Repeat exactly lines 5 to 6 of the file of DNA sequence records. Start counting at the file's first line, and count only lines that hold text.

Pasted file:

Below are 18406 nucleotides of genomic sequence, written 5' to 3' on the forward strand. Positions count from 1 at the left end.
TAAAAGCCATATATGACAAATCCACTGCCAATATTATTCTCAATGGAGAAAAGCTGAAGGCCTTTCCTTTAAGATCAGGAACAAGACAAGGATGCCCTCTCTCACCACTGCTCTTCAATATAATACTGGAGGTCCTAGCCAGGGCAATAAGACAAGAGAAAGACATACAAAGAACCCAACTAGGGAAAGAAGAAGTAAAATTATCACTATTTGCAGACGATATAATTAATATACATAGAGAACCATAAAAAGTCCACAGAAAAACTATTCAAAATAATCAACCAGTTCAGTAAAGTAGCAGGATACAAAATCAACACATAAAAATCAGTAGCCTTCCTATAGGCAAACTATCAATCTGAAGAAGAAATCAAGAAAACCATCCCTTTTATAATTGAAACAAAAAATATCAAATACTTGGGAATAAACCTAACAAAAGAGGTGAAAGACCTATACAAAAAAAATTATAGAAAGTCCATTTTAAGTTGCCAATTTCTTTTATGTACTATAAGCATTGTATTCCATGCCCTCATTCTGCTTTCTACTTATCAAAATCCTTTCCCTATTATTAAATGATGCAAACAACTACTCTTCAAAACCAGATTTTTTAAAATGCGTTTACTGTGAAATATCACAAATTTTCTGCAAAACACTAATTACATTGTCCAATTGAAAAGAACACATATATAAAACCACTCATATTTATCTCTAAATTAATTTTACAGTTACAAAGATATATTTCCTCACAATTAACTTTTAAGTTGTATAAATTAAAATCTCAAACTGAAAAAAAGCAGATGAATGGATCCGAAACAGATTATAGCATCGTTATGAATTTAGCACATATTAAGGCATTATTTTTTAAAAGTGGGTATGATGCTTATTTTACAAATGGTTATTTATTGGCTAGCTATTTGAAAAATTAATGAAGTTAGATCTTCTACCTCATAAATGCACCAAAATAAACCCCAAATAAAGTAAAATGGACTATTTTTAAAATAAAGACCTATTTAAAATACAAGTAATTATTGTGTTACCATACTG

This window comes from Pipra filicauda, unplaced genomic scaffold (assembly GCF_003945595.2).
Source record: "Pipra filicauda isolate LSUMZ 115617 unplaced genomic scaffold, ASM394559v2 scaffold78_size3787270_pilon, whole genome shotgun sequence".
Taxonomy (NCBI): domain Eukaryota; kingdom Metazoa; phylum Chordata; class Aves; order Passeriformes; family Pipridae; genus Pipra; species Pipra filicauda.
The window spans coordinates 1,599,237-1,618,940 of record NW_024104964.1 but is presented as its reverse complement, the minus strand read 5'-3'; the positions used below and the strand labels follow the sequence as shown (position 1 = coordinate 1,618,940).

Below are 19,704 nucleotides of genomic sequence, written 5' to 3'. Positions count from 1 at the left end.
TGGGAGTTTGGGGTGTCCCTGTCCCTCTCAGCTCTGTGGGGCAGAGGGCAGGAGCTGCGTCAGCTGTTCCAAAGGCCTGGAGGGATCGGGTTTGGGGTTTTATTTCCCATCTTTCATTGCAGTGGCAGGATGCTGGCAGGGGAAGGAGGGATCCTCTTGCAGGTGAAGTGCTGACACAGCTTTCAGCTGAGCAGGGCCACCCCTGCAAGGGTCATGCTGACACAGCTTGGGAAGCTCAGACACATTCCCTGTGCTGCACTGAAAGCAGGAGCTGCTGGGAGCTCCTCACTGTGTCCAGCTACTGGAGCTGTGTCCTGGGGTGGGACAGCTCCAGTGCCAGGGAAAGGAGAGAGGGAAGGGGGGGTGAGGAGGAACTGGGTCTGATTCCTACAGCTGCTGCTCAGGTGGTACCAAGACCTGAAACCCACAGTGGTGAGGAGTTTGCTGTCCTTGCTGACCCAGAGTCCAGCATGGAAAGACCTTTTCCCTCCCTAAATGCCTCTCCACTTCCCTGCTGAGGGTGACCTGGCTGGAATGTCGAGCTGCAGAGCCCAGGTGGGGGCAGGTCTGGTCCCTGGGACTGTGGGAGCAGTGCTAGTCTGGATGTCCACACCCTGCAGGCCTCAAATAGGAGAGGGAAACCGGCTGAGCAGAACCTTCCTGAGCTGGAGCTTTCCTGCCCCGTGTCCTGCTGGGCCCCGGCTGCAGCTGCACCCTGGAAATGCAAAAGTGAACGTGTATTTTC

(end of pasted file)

Taxonomy (NCBI): domain Eukaryota; kingdom Metazoa; phylum Chordata; class Aves; order Passeriformes; family Pipridae; genus Pipra; species Pipra filicauda.
The window spans coordinates 1,599,237-1,618,940 of record NW_024104964.1 but is presented as its reverse complement, the minus strand read 5'-3'; the positions used below and the strand labels follow the sequence as shown (position 1 = coordinate 1,618,940).